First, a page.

Ex: Many young women these days say that it is important for them to marry someone whom they respect.

Martha Stewart, whom many women had considered a great role model for young women in America, lost much of her support and fan base after she was found guilty of committing fraud.

Dr. Lee and Dr. Fengas, both of whom have been credited with developing the procedure, have been nominated for a prestigious award to honour their work.

Of all the people whom I had ever approached for guidance, none had been more insightful than my father, Henry.


While it might not seem that these two pronouns should be treated together, they are quite similar in their use in adjective clauses. The only difference between them is the noun that they can identify or modify. When can modify a noun of time, while where can modify a noun of place. Both can be omitted from their respective clauses when it is quite clear that the clause is identifying a time or place.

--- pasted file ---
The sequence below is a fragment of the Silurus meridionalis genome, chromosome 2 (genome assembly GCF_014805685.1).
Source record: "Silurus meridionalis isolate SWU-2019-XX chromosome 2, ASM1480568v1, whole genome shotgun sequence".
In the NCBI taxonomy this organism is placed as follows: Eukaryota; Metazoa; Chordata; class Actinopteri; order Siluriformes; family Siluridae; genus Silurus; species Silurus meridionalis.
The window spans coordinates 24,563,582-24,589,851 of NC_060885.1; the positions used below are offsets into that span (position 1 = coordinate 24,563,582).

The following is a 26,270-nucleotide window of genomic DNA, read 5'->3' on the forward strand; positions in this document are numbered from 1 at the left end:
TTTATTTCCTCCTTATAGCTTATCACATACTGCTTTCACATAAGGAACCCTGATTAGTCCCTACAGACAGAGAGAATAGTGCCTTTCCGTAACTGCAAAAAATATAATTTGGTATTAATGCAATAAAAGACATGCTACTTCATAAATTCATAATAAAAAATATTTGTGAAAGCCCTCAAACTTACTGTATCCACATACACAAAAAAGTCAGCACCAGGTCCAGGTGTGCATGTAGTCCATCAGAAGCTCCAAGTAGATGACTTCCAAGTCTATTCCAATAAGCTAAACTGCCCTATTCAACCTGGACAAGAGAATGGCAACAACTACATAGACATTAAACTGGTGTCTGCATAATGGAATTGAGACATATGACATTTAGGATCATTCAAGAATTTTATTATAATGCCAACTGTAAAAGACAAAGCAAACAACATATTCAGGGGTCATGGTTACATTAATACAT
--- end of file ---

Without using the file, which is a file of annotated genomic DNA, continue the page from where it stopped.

Moreover, in many cases, both of these pronouns can be replaced with the pronoun that. If the time or place is seen as a thing (time is technically a thing, as is a city or room in the house), then that works equally well, and the pronoun can often be omitted entirely:

Ex: My childhood was great; I remember it as a time when everything was good and fun and free.

My childhood was great; I remember the day (when/that) I went to school for the first time and met my best friend, who is still my best friend today.

Patriotism is the belief that one belongs to the place where one lives and to the cultural understandings one shares with others who live there as well.

Many tourists line up regularly to visit the Louvre Museum, where the Mona Lisa is permanently displayed.